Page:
ICO says private message channels are subject to FoI


The Information Commissioner’s Office (ICO) has updated its guidance on official information held in non-corporate communications channels, saying it is all subject to freedom of information requests.

It has published a blogpost saying the Freedom of Information (FoI) Act has always been clear that relevant information that exists in the private correspondence channels of public authorities should be available and included in responses to information requests the authority receives.

This comes with a recognition that there has been a gradual increase, accelerated by the pandemic lockdown, of channels such as WhatsApp and Facebook Messenger for conversations relevant to official business.

The ICO said these have always been covered by FoI in order to preserve transparency and public trust.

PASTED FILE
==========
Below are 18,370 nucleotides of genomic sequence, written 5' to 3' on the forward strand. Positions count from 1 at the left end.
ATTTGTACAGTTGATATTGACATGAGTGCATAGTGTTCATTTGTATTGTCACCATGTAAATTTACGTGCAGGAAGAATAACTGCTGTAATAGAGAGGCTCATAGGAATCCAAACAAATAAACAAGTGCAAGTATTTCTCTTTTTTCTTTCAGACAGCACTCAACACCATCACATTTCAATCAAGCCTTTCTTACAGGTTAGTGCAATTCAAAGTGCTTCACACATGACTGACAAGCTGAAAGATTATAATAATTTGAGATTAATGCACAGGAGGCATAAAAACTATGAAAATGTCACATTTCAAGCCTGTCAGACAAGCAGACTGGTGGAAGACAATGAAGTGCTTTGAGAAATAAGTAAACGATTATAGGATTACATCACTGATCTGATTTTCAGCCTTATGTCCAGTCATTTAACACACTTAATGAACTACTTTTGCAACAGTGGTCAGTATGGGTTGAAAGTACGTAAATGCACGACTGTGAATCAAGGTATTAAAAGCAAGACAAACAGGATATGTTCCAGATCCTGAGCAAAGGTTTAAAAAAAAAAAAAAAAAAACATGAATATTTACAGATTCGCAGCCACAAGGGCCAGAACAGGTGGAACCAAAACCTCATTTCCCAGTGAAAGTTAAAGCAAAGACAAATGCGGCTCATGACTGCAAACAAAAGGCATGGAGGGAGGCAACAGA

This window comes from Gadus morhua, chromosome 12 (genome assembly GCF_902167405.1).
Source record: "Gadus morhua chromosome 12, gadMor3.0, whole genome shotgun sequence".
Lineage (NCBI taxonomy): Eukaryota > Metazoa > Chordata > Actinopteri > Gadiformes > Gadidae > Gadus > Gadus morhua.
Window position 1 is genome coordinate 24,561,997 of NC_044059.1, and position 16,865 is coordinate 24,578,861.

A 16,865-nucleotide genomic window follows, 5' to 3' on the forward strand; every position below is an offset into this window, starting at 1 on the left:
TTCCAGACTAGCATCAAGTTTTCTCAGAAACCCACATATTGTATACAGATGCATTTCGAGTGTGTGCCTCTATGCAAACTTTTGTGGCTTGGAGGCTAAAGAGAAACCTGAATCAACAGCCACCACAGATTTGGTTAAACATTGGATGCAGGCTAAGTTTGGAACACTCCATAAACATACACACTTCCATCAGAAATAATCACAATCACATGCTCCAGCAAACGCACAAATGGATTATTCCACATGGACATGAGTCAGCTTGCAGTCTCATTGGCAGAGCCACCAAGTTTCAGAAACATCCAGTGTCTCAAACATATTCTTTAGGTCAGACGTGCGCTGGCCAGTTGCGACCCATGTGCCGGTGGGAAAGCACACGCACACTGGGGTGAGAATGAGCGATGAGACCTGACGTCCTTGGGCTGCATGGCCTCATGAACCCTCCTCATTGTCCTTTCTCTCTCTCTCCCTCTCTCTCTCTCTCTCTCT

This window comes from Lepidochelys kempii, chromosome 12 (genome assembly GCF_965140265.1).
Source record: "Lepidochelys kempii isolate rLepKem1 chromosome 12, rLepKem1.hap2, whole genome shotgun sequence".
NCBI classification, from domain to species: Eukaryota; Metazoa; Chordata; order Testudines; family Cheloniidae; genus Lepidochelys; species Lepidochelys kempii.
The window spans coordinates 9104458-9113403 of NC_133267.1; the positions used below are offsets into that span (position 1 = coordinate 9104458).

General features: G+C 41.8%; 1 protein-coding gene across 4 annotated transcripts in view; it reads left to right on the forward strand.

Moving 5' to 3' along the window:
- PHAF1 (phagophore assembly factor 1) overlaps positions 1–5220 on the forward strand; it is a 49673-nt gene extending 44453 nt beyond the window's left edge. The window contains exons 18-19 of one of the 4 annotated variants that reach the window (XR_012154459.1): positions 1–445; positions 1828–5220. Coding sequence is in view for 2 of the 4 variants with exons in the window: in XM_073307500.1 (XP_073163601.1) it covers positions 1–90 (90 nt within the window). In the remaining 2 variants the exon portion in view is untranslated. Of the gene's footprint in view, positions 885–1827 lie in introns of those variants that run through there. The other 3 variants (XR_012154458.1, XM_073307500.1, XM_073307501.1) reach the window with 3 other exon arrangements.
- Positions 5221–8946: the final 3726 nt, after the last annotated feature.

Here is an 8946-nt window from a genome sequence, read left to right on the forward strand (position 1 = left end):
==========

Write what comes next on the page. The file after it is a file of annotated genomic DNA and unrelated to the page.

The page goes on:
It added that the updated guidance reflects how the practicalities have changed since it was initially published in 2013.

The guidance includes specific references to private messaging accounts WhatsApp, Signal and Telegram, along with private email accounts Gmail, ProtonMail and Yahoo Mail, and apps with a direct message facility Twitter and Facebook Messenger. The rules also apply to text messages and voice recordings on mobile phones.

Commissioner’s explanation

Information Commissioner Elizabeth Denham has further explained the organisation’s thinking in an article in Municipal Journal.

“To be clear, using private correspondence channels does not break FoI or data protection rules,” she says. “But our concern is that information in private accounts can be forgotten, overlooked or autodeleted when an FoI request is later made.

“This frustrates the FoI process and can put at risk the preservation of official records. It’s also a concern that emails containing people’s personal data may not be properly secured in personal accounts, increasing the risk of a data breach.”